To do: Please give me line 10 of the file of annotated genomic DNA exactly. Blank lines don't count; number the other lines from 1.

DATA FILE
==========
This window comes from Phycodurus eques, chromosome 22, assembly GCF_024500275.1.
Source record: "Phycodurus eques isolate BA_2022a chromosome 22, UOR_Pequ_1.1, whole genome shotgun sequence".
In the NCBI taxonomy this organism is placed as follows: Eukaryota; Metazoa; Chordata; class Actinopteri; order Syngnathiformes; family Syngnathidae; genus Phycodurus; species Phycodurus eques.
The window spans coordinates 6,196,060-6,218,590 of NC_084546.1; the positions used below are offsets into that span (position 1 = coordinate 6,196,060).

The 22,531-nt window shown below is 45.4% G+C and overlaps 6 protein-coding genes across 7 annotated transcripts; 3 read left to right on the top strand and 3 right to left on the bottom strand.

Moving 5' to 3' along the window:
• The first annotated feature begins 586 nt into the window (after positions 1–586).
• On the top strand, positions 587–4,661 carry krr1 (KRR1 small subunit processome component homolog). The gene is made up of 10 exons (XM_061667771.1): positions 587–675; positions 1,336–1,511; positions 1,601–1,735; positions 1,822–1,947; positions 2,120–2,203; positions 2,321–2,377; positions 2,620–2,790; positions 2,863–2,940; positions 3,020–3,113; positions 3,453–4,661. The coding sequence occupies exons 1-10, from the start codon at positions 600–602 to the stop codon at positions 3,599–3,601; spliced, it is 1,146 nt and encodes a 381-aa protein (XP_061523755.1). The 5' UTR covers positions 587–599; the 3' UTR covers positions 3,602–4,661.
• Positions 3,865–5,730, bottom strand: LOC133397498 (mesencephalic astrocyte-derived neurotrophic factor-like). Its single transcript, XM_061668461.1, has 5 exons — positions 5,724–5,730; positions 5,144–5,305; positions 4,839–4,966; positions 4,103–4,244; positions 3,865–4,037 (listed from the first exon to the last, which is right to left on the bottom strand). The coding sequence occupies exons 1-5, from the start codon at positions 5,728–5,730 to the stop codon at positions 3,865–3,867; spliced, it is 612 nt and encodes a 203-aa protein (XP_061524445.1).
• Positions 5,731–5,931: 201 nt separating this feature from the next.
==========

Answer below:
• Positions 5,731–5,931: 201 nt separating this feature from the next.